Director: Guy Ritchie
Starring: Henry Cavill, Armie Hammer, Alicia Vikander, Elizabeth Debicki, Sylvester Groth, Luca Calvani, Christian Berkel, Jared Harris, Hugh Grant
Remakes and reboots are common place in Hollywood. Studios love them because they are largely safe. While an original idea is risky, a remake gives you instant name recognition and a pre-existing audience. At least that is the thinking. But Guy Ritchie’s latest film, The Man from U.N.C.L.E., is a remake of a television series that ran from 1964-1968, half a century ago, that carries zero cultural cache with the target demographic for this spy actioner, which begs the question: why?
As is to be expected, we go back to the beginning. This is an origin story, describing how U.N.C.L.E., the United Network Command for Law and Enforcement, came about. We begin in East Berlin in 1963, where American CIA agent Napoleon Solo (Henry Cavill) has been sent on an extraction mission to transport beautiful, young auto-mechanic Gaby Teller (Alicia Vikander) across the Iron Curtain. Between Solo and safety is Ukranian KGB operative Illya Kuriyakin (Armie Hammer) who is also after Teller. An exhilarating car chase ensues, one only slightly undermined by the stodgy communist bloc Trabants they are driving. But these adversaries are to become allies with their next mission. Dr Udo Teller (Christian Berkel), a German nuclear scientist who had previously worked for the Nazis and who happens to be Gaby’s father has developed a simplified process for enriching uranium which has made atomic bombs dangerously attainable. Teller and his research have fallen into the hands of an Italian crime ring with Nazi connections. So the CIA and the KGB have decided that is it in both of their best interests to ensure that Teller and his research are retrieved, which means Solo and Kuriyakin must put aside their differences and work together.
With The Man from U.N.C.L.E. Guy Ritchie and his writing partner Lionel Wigram offer a reinvention rather than a straight remake of the 1960s television series. What they primarily retain from the original series are the character names – Solo and Kuriyakin – and the central conceit, the teaming up of a CIA agent and a KGB operative during the height of the Cold War (Thankfully, they have chosen to do away with the television series’ nemesis organisation, awkwardly known as THRUSH). This central premise – the odd couple pairing of two elite, lone-wolf agents from very different worlds – is a good one. While these two have to work together, they are not on the same side. They have to keep their eyes on the mission but also each other. There is a balancing of cooperation and competition, rivalry between these two alpha males. Whose methods are better? Whose gadgets are better? Both represent to the other everything they dislike about the other side, and this is reflected in their nicknames. Kuriyakin calls Solo “Cowboy.” Solo calls Kuriyakin “Red Peril.”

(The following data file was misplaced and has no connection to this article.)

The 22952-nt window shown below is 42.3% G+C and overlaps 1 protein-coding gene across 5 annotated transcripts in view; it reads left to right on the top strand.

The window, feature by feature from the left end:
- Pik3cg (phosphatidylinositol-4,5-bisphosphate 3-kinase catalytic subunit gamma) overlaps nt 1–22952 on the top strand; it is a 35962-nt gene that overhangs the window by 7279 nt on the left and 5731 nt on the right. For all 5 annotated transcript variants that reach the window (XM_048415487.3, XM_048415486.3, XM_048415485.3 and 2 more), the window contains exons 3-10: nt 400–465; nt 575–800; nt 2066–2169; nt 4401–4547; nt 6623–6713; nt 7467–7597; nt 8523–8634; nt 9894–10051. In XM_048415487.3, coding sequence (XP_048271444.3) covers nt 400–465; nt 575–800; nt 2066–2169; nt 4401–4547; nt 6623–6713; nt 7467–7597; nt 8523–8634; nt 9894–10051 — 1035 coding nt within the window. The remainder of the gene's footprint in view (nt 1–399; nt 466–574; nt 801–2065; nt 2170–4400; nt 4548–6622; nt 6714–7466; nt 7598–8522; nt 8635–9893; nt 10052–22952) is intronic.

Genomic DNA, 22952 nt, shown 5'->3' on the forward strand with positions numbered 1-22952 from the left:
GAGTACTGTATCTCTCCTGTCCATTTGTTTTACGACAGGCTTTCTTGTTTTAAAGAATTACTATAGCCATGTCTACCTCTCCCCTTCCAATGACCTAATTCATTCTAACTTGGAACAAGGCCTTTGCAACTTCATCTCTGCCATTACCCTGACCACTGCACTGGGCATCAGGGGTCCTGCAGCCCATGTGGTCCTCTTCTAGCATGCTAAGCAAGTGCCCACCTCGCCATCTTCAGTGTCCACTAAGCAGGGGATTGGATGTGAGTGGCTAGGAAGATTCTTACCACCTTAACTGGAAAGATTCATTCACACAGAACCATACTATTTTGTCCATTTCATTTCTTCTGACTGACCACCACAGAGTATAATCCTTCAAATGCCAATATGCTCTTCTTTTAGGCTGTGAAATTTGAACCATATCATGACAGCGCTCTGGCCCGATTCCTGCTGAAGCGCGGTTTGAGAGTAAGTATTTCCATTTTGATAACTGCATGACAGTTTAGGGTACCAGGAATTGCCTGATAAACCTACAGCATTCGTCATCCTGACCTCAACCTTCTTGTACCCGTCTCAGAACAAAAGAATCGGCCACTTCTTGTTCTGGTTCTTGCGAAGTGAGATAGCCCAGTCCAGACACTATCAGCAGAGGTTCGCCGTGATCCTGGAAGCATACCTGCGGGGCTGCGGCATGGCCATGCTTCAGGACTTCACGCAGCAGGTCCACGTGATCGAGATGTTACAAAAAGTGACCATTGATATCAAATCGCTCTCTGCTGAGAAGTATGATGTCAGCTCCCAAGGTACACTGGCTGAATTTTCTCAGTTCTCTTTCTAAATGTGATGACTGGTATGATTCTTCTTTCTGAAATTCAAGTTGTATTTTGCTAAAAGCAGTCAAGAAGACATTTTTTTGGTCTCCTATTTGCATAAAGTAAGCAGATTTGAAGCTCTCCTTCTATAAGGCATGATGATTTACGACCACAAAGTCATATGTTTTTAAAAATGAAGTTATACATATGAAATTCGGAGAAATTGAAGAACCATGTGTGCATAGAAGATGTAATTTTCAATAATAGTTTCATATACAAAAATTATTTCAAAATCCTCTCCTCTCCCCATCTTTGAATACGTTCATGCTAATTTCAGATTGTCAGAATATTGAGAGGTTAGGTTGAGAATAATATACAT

The Man from U.N.C.L.E.is a different type of spy film, not as muscular as the Daniel Craig Bond films, the Bourne series or the Mission Impossible franchise. In an era when most action films are trying to feel gritty and real, Guy Ritchie has gone in a different direction and produced a very family friendly, PG feeling spy caper. The film is conspicuous in its avoidance of impactful violence. That is not to say that a film like this needs to be violent, but you become aware of what it is choosing not to show you and at moments even feels like a film that has been edited for content by an airline.
Instead of muscular grittiness, Ritchie’s film opts for style. The Man from U.N.C.L.E. gives you beautiful people wearing stunning costumes in picturesque Italian locations. The Sixties aesthetic is very important to the film. The gorgeous costumes designed by Joanna Johnston are as important as any character. Similarly, Daniel Pemberton’s Sixties inspired score, which is complemented with songs from the era, perfectly sets the scene. Guy Ritchie adds his own kinetic visual style to the film, making particular use of split screens during action sequences.
Unfortunately, The Man from U.N.C.L.E. largely lacks the substance to support all of this style. While Ritchie and Wigram dial down the camp tone of the TV series (at least its latter seasons), they are still shooting for a humorous tone. The problem is no one seems to have told the characters, all of whom take themselves just a bit too seriously. Odd couple buddy movies are dependent on the dynamic between the co-stars, but these leads are entirely lacking in chemistry and charisma. As Napoleon Solo, Man of Steel’s Henry Cavill is going for suave but because he doesn’t quite crackle he just comes across as smug. Armie Hammer’s Kuriyakin is a Western caricature of the Soviet Union, a tightly wound and humourless superhuman who experiences flashes of blind rage whenever his or the Motherland’s honour is besmirched. Alicia Vikander, a very talented actress who was so good as the robot in Ex Machina, is not given anything of substance to do here. The brief bright spot comes in the form of Hugh Grant who steals every scene he appears in as British intelligence chief Waverly.
While great to look at and not unenjoyable, The Man from U.N.C.L.E. just isn’t as fun as it should be. For all its visual brightness, its lack of energy and chemistry means it just ends up feeling a bit dull.
Review by Duncan McLean
Have you seen The Man from U.N.C.L.E.? Leave a comment and let us know what you thought.